- The Washington Times - Thursday, January 2, 2003

Harlem's voices
Some of the choristers may hail from some of the most notorious neighborhoods in Harlem, but through discipline and dedication, the Boys Choir of Harlem has built a reputation as a top youth choir. Their concerts combine classical music, jazz, pop and gospel to make an entertaining musical melody. See what the fuss is about at 8 p.m. on Tuesday at the Kennedy Center Concert Hall, F Street and New Hampshire Avenue NW. Tickets are $20 to $65. 202/467-4600.

Out of the cold
If you've never seen the plains of Kenya, you might wish to stop by Gallery 10 Ltd., 1519 Connecticut Ave. NW, to experience the beauty of Africa through Emily Light Rose's new exhibit, "An Eye on Africa." Miss Rose's oil paintings depict both human and physical African landscapes, including the pink deserts of Namibia, tea workers in Kenya and acacia trees. The exhibit opens tomorrow and the gallery is open from 11 a.m. to 5 p.m. Wednesday through Saturday. 202/232-3326.

Musical bridges
Politics may be tricky, but art at times can span cultural divisions. On Wednesday at 7 p.m. at the Corcoran Gallery of Art, two Israeli musical stars of different heritages cellist Inbal Megiddo and pianist Saleem Abboud Ashkar unite. Miss Megiddo is an Israeli from Tel Aviv, and Mr. Ashkar is an Israeli-Arab from Nazareth. If only everything else were this simple. The Corcoran is at 500 17th St. NW. 202/639-1770.

Second time around
The midlife crisis receives a new twist in the 2002 Best Foreign Language Film Academy Award nominee "Son of the Bride." If you missed this Argentinian film, here's your chance to see it on the big screen at 10 a.m. Sunday at Landmark Bethesda Row Theatre. Mildly successful Rafael, 42, must come to grips with his mother's Alzheimer's, his struggling relationships with his girlfriend and daughter from a former marriage, and a mild heart attack. A discussion with Stan Levin, film and theater critic, will follow the film. The Landmark is at 7235 Woodmont Ave., Bethesda. Tickets are $12. 301/365-3679.

All the world's a waltz
Waltz into the new year with your favorite Viennese music at this year's "Salute to Vienna" concert. The Strauss Symphony of America will play several selections by Johann Strauss, including the "Blue Danube." Tenor Jerry Hadley and soprano Milena Rudiferia will tickle your ears as the Hungarian National Ballet performs the traditional Viennese waltz. The performance will be at 8 p.m. tomorrow at the Kennedy Center Concert Hall, F Street and New Hampshire Avenue NW. Tickets are $22 to $83. 202/467-4600.

Play on…
Although written more than 400 years ago, Shakespeare's "Twelfth Night" is full of laughs, cross-dressing and, of course, a love triangle. Director Aaron Posner adds live music to the mix in Folger Theatre's updated, contemporary version of the Bard's comedy. You can see Mr. Posner's interpretation tomorrow through Feb. 9 at the Folger Shakespeare Library, 201 East Capitol St. SE. Tickets are $29 to $46. Call for showtimes. 202/544-7077.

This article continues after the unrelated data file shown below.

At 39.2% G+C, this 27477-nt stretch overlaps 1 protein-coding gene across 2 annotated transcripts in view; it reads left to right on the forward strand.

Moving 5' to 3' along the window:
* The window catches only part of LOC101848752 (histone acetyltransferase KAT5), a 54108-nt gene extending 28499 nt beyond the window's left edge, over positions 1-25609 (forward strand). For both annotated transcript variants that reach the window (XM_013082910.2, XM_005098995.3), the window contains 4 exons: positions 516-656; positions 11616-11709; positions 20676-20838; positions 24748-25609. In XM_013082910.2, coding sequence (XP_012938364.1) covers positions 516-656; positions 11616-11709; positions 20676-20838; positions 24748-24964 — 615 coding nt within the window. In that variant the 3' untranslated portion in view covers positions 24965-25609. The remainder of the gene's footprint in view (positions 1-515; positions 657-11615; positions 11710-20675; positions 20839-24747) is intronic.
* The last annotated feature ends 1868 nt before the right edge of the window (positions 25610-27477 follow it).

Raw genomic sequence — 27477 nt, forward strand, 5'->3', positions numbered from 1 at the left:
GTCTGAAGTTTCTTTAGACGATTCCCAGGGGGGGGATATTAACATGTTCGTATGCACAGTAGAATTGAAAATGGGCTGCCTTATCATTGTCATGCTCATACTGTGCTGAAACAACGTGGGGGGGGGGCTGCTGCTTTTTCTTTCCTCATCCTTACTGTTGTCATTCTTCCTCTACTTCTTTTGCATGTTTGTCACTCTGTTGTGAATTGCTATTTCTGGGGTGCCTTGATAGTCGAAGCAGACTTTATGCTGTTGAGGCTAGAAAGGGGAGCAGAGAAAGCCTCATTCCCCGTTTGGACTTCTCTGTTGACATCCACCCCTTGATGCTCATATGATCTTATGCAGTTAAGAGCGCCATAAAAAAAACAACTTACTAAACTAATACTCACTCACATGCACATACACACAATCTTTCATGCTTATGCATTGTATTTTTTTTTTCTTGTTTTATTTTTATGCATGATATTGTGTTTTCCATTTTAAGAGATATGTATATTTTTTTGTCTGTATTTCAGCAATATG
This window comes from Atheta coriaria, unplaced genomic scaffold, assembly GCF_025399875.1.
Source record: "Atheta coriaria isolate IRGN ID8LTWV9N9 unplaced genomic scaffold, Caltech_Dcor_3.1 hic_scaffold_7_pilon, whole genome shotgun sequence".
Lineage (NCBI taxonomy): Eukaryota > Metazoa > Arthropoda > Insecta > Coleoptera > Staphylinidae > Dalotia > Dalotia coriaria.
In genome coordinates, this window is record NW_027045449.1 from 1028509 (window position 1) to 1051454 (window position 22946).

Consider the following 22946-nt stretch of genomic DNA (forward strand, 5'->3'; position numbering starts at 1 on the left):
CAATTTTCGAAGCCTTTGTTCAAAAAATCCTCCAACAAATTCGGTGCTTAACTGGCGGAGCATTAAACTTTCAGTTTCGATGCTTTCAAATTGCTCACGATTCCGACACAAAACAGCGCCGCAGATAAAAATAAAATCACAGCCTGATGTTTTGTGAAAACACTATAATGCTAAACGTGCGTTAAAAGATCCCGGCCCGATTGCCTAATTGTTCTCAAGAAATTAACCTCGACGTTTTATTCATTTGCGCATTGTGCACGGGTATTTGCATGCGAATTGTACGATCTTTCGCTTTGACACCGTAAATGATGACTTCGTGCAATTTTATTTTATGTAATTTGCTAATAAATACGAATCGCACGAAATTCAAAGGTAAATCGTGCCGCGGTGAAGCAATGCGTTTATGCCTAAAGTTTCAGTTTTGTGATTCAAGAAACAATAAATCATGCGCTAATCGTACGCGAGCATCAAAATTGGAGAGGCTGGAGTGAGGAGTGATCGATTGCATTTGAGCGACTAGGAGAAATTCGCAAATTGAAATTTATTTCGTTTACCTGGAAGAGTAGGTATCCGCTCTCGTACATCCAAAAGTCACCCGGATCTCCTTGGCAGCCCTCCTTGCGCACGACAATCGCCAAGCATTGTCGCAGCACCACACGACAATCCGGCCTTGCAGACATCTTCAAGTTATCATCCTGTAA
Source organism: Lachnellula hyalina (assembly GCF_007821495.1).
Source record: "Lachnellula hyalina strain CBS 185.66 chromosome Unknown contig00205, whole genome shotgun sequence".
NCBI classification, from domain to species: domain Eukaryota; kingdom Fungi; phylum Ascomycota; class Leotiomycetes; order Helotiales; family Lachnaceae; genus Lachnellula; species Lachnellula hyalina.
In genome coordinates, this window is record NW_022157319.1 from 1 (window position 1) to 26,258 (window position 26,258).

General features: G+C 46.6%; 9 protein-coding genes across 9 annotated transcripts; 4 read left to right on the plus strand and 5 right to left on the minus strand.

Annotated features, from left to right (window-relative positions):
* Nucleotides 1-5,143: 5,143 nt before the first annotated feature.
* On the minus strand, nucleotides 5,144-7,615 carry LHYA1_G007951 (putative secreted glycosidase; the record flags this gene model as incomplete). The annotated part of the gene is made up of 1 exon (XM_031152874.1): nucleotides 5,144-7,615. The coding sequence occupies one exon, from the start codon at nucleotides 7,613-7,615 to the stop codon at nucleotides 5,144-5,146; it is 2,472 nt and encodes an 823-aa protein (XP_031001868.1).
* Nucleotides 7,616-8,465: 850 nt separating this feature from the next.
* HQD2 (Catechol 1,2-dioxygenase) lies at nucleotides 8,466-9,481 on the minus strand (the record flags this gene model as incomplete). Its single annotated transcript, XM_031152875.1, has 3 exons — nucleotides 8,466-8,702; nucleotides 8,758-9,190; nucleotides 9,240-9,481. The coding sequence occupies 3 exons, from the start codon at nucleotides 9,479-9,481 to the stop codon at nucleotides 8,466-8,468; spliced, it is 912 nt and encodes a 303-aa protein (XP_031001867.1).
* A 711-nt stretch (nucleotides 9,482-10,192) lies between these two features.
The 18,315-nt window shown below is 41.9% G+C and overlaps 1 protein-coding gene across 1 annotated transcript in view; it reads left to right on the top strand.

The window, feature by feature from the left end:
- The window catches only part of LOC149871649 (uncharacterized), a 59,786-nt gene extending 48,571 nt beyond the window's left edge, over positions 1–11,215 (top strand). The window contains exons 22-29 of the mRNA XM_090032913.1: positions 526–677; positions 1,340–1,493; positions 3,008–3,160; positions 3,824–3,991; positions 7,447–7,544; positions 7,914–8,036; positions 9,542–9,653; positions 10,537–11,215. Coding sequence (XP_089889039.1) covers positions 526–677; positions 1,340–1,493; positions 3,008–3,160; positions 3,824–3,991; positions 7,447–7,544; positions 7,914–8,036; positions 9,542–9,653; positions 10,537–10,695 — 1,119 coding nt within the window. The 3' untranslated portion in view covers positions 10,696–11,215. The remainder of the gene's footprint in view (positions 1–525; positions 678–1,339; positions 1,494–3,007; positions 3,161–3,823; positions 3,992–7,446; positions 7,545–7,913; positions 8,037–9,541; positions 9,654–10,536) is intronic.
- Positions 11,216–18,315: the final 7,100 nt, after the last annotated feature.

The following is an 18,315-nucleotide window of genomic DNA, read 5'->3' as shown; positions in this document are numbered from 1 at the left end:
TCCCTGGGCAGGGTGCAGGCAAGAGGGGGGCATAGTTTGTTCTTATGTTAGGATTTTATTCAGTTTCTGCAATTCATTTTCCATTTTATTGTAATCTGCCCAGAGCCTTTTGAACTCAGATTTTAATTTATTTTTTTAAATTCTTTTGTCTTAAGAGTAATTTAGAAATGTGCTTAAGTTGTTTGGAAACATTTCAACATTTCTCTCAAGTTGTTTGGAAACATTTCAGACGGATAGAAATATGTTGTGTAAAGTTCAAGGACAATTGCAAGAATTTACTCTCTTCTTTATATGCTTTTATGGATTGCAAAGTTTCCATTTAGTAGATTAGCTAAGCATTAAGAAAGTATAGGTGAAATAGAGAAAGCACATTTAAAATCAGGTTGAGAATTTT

We three kings
Gian Carlo Menotti's famed American opera receives an infusion of local flavor as the Maryland Boy Choir presents "Amahl and the Night Visitors" at the Greenbelt Community Center. A touching story of a boy and his mother whose lives change as a result of a visit from three kings, this Christmas story was an NBC staple for many years. See what it's all about at 7 p.m. Saturday or at 3 p.m. Sunday at 15 Crescent Road, Greenbelt. Tickets are $8 to $10. 301/441-8770.

The lights have it
It's the last weekend for Brookside Garden's "Winter Garden Walk." This half-mile stroll at the gardens includes more than 600,000 twinkling flower-lights, including illuminated roses and wisteria, and is one of the largest light shows in the mid-Atlantic. Walk through a kaleidoscopic caterpillar and view the forest animals display at 1800 Glenallan Ave., Wheaton. The show is from 5:30 p.m. to 9 p.m. through Sunday. Tickets are $10 to $15 per car or van. 301/962-1400.

Story time
You don't have to get on an airplane or find Doc Emmett L. Brown to learn about the histories of other countries. Indeed, history and beliefs often are revealed through culture. So join Flora Bryant, docent at the National Museum of African Art, for "A Journey through Time: Folktales from Ethiopia" at 2 p.m. Saturday. Ms. Bryant will share tales about Ethiopia's peoples and history at the lecture hall, level 2, 950 Independence Ave. SW. 202/357-2700.

Stephanie K. Taylor


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